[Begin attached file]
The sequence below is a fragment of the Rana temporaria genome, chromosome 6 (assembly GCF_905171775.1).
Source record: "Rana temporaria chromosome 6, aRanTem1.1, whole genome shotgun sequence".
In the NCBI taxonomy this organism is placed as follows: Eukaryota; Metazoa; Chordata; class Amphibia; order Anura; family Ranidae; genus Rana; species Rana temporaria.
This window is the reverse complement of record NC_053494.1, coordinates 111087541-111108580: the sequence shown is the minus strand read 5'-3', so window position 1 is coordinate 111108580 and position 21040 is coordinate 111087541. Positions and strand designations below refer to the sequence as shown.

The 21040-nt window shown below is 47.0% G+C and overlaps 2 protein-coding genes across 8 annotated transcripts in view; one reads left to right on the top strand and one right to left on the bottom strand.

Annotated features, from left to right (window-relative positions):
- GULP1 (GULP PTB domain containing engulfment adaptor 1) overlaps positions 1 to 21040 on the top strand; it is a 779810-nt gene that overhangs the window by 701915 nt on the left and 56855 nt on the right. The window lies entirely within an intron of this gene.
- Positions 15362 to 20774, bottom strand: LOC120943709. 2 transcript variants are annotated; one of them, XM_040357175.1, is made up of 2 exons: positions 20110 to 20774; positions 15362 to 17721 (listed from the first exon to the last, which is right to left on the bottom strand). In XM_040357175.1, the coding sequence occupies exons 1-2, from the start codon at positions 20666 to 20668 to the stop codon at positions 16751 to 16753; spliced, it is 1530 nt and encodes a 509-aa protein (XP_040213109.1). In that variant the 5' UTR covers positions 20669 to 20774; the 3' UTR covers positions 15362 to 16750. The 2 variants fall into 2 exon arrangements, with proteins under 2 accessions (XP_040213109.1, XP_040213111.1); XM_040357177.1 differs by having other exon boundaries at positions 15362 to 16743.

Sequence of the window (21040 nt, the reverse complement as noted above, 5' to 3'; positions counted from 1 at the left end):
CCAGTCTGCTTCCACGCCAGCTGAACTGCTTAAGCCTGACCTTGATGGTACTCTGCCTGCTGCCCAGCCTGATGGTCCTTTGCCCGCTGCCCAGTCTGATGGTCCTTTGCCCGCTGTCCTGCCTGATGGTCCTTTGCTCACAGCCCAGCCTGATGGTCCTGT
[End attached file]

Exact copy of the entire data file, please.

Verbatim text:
The sequence below is a fragment of the Rana temporaria genome, chromosome 6 (assembly GCF_905171775.1).
Source record: "Rana temporaria chromosome 6, aRanTem1.1, whole genome shotgun sequence".
In the NCBI taxonomy this organism is placed as follows: Eukaryota; Metazoa; Chordata; class Amphibia; order Anura; family Ranidae; genus Rana; species Rana temporaria.
This window is the reverse complement of record NC_053494.1, coordinates 111087541-111108580: the sequence shown is the minus strand read 5'-3', so window position 1 is coordinate 111108580 and position 21040 is coordinate 111087541. Positions and strand designations below refer to the sequence as shown.

The 21040-nt window shown below is 47.0% G+C and overlaps 2 protein-coding genes across 8 annotated transcripts in view; one reads left to right on the top strand and one right to left on the bottom strand.

Annotated features, from left to right (window-relative positions):
- GULP1 (GULP PTB domain containing engulfment adaptor 1) overlaps positions 1 to 21040 on the top strand; it is a 779810-nt gene that overhangs the window by 701915 nt on the left and 56855 nt on the right. The window lies entirely within an intron of this gene.
- Positions 15362 to 20774, bottom strand: LOC120943709. 2 transcript variants are annotated; one of them, XM_040357175.1, is made up of 2 exons: positions 20110 to 20774; positions 15362 to 17721 (listed from the first exon to the last, which is right to left on the bottom strand). In XM_040357175.1, the coding sequence occupies exons 1-2, from the start codon at positions 20666 to 20668 to the stop codon at positions 16751 to 16753; spliced, it is 1530 nt and encodes a 509-aa protein (XP_040213109.1). In that variant the 5' UTR covers positions 20669 to 20774; the 3' UTR covers positions 15362 to 16750. The 2 variants fall into 2 exon arrangements, with proteins under 2 accessions (XP_040213109.1, XP_040213111.1); XM_040357177.1 differs by having other exon boundaries at positions 15362 to 16743.

Sequence of the window (21040 nt, the reverse complement as noted above, 5' to 3'; positions counted from 1 at the left end):
CCAGTCTGCTTCCACGCCAGCTGAACTGCTTAAGCCTGACCTTGATGGTACTCTGCCTGCTGCCCAGCCTGATGGTCCTTTGCCCGCTGCCCAGTCTGATGGTCCTTTGCCCGCTGTCCTGCCTGATGGTCCTTTGCTCACAGCCCAGCCTGATGGTCCTGT